MITx course injects science into the global warming debate

MIT Energy Studies course teaches students academic rigor, not rhetoric

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Steve Carson and Sara Sezun, MIT Office of Digital Learning

image from 12.340x

In many public discussions of climate change, science takes a back seat to political agendas and rhetoric. But 12.340x (Global Warming Science), a new massive open online course from MITx now open for enrollment on the edX platform, aims to change that dynamic by providing a solid scientific view of what is really happening with global warming.

“We are trying to bring back some of the intellectual excitement that belongs to the field,” says Professor Kerry Emanuel, a co-teacher of the course whose research focuses on hurricanes. “This is a serious science course.”

The MITx course will use many of the lecture materials developed for the on-campus version of the course, along with new videos and visuals. The course will also include new exercises, problem sets, and a final exam, all tailored to the assessment tools available on the edX platform and developed with an eye on preserving the rigor of the course. “You have to have a background in mathematics up through differential equations, and a background in physics,” says Emanuel, the Cecil and Ida Green Professor of Atmospheric Science. “Our intent is that it will be as challenging as the classroom course.”

12.340x will also bring simulations used in the MIT residential course to a wider audience, including the single-column model simulation. Emanuel describes this unique tool as “a computer climate model that takes inputs such as solar radiation and atmospheric greenhouse gas content and calculates the temperatures of the surface and atmosphere, and the moisture and cloud distributions in the atmosphere. Students can change the intensity of sunlight, the time of year, the greenhouse gas concentrations, and other inputs to see how they affect climate change.”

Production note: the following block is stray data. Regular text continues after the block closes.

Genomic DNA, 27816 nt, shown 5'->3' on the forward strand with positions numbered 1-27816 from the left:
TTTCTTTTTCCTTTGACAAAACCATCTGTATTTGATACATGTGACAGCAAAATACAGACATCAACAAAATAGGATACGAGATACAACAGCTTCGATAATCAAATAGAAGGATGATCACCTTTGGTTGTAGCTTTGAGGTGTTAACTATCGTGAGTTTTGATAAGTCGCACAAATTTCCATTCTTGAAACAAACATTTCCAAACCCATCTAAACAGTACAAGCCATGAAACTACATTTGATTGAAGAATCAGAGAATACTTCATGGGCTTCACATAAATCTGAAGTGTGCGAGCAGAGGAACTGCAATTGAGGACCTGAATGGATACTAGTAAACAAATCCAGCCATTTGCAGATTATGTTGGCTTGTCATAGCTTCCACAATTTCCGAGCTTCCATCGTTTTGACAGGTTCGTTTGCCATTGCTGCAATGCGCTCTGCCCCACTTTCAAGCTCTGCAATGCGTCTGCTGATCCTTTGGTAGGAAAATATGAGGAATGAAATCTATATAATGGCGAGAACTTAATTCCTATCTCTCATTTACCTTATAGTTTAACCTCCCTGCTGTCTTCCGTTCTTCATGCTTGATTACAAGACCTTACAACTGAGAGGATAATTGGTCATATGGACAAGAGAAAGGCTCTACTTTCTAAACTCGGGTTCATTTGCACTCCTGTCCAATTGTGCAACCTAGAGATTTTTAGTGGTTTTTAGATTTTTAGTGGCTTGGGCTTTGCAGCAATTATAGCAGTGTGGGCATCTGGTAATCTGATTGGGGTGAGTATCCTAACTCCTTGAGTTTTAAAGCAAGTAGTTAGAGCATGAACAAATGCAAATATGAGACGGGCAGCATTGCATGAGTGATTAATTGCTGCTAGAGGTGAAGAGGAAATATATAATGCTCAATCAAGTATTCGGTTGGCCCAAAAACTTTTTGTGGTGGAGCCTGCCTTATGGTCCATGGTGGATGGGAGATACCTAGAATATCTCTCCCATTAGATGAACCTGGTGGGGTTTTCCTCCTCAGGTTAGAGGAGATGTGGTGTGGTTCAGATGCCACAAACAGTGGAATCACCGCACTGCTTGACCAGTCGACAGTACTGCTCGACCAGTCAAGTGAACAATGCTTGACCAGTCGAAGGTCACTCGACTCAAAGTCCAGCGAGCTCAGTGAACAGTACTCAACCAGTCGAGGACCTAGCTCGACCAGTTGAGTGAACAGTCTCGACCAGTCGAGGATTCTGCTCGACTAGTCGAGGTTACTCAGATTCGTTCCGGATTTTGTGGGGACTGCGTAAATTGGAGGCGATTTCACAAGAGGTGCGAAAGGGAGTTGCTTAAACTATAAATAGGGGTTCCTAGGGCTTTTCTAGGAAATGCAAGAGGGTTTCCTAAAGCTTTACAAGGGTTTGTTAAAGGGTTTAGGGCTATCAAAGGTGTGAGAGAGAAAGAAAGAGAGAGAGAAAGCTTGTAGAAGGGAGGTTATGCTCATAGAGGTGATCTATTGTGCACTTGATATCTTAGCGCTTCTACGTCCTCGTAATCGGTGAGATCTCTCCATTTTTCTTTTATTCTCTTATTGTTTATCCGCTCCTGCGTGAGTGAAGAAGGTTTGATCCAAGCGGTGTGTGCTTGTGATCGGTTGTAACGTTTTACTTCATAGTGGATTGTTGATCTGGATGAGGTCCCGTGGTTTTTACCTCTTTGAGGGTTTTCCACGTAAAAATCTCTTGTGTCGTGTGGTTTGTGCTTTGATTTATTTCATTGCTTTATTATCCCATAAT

Emanuel expects a wide range of people to take 12.340x. “You’re going to find a lot of students in climate and energy. They will want to know the physics, chemistry, and biology (of climate change).” He also expects professionals working in energy and public policy to be interested in the course. Even a politician has expressed interest in 12.340x, but Emanuel is keeping the individual’s name confidential.

Emanuel and the Department of Earth, Atmospheric and Planetary Sciences also hope to change the dynamic around the study of climate change on the MIT campus. In part because the course is not a requirement, and in part because of the perception among students that climate-change study is mostly about politics and not hard science, the on-campus course has not seen the enrollment levels Emanuel would like to see. “Part of the problem is all the publicity of global warming has sent out a message that global warming is highly politicized, and has nothing to do with science,” he says. “Nothing could be further from the truth.”